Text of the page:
Photo is portion of the 10 ft x 20 ft tapestry for Patron Shrine by John Nava. CHURCH OF ST THOMAS MORE, Oceanside, California. Photo by Robert Habiger.

The artist should only start their work after an agreement is completed. Most artists have preferred agreements that they can provide. The key elements in an agreement is to identify the artist’s design process, how often they will meet with the church, the cost and what will be provided as the project proceeds. A clear description regarding when the art will be installed or delivered is critical. How the artist will work with the architect and or liturgical consultant should be established in the agreement as well. Of course, an understanding with regard to when payments are due to the artist needs to be clear. The art agreement should include an allowance for reimbursable travel and installation expenses. When I develop artist budgets at the design phase, I include amounts for travel reimbursable expenses for the artist.

4) Religious art can transcend the worship experience

As is experienced at the Sistine Chapel, an experience of awe is a desired outcome of the religious art. To have a transcending spiritual experience requires an attention to all elements of a project. Some building committees delegate the artist selection to a separate committee believing that art is merely decoration. Other committees hire less expensive religious artists where the quality and attention to detail is lacking. These both represent a mistake in not understanding that more will be achieved by using exceptional religious artists. My fourth truth is that exceptional religious art transcends worship experience.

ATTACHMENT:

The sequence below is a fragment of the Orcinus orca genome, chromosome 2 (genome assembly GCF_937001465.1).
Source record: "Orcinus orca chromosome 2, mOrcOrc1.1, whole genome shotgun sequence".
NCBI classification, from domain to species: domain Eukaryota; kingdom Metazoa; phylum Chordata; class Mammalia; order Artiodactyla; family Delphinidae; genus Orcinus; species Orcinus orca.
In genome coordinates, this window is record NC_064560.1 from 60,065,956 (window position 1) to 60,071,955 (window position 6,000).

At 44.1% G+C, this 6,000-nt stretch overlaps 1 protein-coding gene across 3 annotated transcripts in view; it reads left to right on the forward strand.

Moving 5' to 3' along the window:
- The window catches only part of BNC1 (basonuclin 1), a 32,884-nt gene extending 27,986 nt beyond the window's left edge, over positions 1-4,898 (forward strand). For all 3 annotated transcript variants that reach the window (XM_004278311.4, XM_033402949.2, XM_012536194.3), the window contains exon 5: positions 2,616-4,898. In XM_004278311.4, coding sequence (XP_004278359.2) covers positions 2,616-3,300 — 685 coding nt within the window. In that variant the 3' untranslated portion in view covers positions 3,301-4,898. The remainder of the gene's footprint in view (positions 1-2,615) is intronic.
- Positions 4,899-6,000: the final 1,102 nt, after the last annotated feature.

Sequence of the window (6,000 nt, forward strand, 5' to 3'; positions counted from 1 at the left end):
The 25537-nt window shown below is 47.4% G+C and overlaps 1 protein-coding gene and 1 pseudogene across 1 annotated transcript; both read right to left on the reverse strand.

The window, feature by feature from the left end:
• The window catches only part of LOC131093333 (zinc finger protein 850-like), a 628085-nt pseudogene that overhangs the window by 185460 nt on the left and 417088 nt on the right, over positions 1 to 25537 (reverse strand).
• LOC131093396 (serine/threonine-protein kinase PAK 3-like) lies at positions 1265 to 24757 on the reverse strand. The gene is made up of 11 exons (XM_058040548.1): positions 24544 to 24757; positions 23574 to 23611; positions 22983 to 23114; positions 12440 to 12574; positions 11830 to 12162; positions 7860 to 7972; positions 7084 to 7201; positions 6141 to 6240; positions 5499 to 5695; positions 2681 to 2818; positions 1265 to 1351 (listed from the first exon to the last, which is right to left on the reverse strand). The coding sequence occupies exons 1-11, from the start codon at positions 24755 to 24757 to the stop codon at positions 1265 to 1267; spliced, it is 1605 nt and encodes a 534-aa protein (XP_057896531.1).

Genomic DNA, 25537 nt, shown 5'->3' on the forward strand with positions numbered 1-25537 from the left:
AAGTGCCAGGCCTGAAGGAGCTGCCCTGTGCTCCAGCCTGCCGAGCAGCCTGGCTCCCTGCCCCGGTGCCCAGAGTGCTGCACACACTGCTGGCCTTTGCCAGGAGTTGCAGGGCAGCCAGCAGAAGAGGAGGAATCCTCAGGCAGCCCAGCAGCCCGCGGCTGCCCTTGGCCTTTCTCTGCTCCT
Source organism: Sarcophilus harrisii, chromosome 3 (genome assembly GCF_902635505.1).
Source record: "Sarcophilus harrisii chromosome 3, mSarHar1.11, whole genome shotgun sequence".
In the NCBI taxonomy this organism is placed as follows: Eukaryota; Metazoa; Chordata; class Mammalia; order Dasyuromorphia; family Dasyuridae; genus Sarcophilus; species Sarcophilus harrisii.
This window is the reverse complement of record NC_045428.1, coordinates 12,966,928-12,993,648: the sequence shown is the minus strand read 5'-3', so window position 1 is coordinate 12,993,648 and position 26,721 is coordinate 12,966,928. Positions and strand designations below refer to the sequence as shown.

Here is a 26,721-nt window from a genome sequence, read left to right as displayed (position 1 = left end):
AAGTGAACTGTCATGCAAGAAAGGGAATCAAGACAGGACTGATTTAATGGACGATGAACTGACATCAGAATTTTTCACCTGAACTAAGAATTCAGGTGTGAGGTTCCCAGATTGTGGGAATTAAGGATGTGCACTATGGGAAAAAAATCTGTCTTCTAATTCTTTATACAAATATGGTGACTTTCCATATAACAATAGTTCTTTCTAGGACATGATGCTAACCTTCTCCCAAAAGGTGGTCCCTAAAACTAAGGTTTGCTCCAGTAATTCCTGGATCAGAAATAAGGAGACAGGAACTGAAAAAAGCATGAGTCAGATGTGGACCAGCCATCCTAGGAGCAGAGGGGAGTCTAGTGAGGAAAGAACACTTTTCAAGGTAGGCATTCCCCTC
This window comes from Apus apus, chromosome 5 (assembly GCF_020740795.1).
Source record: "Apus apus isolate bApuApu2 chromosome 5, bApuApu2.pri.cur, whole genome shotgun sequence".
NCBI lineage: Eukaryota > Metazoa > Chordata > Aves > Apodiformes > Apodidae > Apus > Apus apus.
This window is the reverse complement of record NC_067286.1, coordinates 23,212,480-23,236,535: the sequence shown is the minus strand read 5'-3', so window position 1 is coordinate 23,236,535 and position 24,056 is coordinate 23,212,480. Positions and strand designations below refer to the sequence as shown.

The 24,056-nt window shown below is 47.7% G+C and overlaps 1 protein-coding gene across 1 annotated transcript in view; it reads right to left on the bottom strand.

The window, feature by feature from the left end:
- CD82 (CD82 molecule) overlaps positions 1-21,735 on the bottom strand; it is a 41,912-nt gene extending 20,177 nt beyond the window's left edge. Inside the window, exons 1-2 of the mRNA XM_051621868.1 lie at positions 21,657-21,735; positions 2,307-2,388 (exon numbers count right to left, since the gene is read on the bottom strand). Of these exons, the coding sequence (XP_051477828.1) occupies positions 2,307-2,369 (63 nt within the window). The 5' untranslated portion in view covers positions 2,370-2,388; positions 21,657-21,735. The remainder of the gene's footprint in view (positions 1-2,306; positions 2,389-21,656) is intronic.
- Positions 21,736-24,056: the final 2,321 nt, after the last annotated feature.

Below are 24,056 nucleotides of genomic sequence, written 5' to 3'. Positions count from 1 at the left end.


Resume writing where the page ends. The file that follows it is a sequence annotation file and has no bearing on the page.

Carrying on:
My third truth emphasized that finding the right artist is a must. As I noted earlier, I assist the church in their art and artist selection by providing a methodology for artist selection. But artist selection is just one part of the overall process. The opportunity inherent in the artist selection process is to guide the church on a spiritual journey. I highlight that what they are about is principally making manifest spirituality and a God-consciousness for the congregation.